FIG. 18f shows all blades laterally retracted and the wire rearward section 210b fully advanced into position corresponding to FIG. 1a position for controlled length, endwise positioning to be processed, as in FIGS. 18b-18e to provide an exposed core end at its opposite end. Thus, controlled length wires (or cables), with exposed core lengths at each end of each wire, are efficiently and rapidly and controllably provided. See master control 325 to control all the drives, as described, and to be described.
Referring to FIGS. 19-25, apparatus to perform the operations described as respects FIGS. 18a-18f is shown in detail. A frame is provided as at 240-244 and 244a to mount conveyors, as represented by roller groups 245 and 246. These may be regarded as included within the wire drives 230 and 231, as mentioned. Such conveyors may include two rearwardly positioned endless belts 247 and 248; and two forwardly positioned endless belts 249 and 250. The belts 247 and 248 provide stretches, as at 247' and 248' which are adapted to sidewise flatly grip the wire or cable 210 (and specifically section 210b) for endwise advancement and retraction, as during separation of the wire sections 210a and 210b in FIG. 18c. Likewise, stretches 249' and 250' provided by belts 249 and 250, are adapted to sidewise grip the wire or cable 210 (and specifically the forward wire section 210a) for endwise advancement and retraction.
Belts 249 and 250 are driven to advance or retract the wire section 210a, as from a drive motor 252 (see FIG. 20). The output shaft 253 of the motor drives belt 254, as via a sprocket 255, and belt 254 drives shaft 256. Sprocket 255 also drives a belt 254a, which drives a shaft 257 via a pulley 257a. Shaft 256 drives another shaft 258, as via angular reversing gearing 259 and 260, in order to drive shaft 258, shaft 258' and upper conveyor belt 249 counterclockwise; whereas lower shaft 257, shaft 257' and lower conveyor belt 250 are driven clockwise, in FIG. 19. The conveyor belts drive the wire endwise in one axial direction; whereas, when the motor 252 is reversed, the wire is driven endwise in the opposite axial direction.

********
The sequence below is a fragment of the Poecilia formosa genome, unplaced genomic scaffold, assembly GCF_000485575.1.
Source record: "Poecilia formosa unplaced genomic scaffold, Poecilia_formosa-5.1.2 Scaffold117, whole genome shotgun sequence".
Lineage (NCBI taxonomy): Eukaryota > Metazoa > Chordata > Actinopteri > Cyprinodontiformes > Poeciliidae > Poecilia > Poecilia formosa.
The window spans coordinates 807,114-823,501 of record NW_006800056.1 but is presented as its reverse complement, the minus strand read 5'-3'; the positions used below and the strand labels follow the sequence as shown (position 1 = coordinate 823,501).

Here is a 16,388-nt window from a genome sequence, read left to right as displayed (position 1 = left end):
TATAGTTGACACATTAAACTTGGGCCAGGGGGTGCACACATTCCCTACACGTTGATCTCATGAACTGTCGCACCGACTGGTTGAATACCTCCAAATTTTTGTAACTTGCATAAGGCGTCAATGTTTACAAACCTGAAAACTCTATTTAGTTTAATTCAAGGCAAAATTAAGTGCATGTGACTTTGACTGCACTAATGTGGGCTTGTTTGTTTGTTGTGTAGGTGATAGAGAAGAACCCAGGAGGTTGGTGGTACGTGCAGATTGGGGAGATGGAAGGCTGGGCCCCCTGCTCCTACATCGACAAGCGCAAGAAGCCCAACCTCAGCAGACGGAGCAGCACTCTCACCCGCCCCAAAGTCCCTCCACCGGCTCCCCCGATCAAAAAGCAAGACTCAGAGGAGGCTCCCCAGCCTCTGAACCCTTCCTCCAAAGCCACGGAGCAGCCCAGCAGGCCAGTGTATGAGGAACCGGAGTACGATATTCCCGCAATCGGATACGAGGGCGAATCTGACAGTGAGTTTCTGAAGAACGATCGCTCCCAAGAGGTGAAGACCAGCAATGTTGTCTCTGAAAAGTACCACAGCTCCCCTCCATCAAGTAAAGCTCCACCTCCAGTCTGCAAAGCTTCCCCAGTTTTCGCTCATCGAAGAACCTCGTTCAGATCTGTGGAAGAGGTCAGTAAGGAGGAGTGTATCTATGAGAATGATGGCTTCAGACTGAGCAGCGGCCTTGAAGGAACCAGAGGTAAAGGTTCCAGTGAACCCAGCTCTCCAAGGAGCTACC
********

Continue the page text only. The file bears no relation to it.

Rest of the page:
FIG. 22 shows additional coupling 410 between offset shafts 258 and 258', and coupling 411 between offset shafts 257 and 257'. Such couplings include the timing belts 412 and 413, and timing gears 414 and 415, and 416 and 417, as shown. Shafts 257 and 258 are typically not pivotable (to swing bodily); whereas, shafts 257' and 258' may pivot, in effect, as their support plates 418 and 419 are moved up and down as lead screw 268 rotates. See the horizontal lost-motion, connection-type, bearing supports 418' and 419' for those shafts in FIG. 22. This allows the conveyor belt stretches 249' and 250' to be flatly and adjustably engaged and disengaged with the wire or cable 210, as seen in FIG. 22. See also FIG. 21.
FIG. 19 also shows conveyor rotors 260 and 261, and 262 and 263. These carry the belts 249 and 250. Axle 258" for rotor 261 is suitably driven by axle 258' as via a belt and pulleys; and axle 257" is suitably driven by axle 257' as via a belt and pulleys (see in FIG. 2 drive belts 14 and 15, etc.). Accordingly, when the belt stretches 249' and 250' are closed against the opposite sides of the wire 210b, and the motor 252 is operating, the wire is displaced endwise. Similar drives for conveyors 247 and 248 are provided, as shown.
Means is provided to move the conveyor belt stretches 249' and 250' relatively toward one another to clutch the wire, and away from one another to de-clutch the wire. See for example in FIGS. 19-21 the motor or drive 266 carried by a frame part 241 to rotate a vertical lead screw shaft 268, as via motor output shaft 269, sprocket 270, timing belt 271, and sprocket 272 on shaft 268. The screw shaft has screw thread engagement at 273 and 274 with nut members 275 and 276, associated respectively with plates 418 and 419.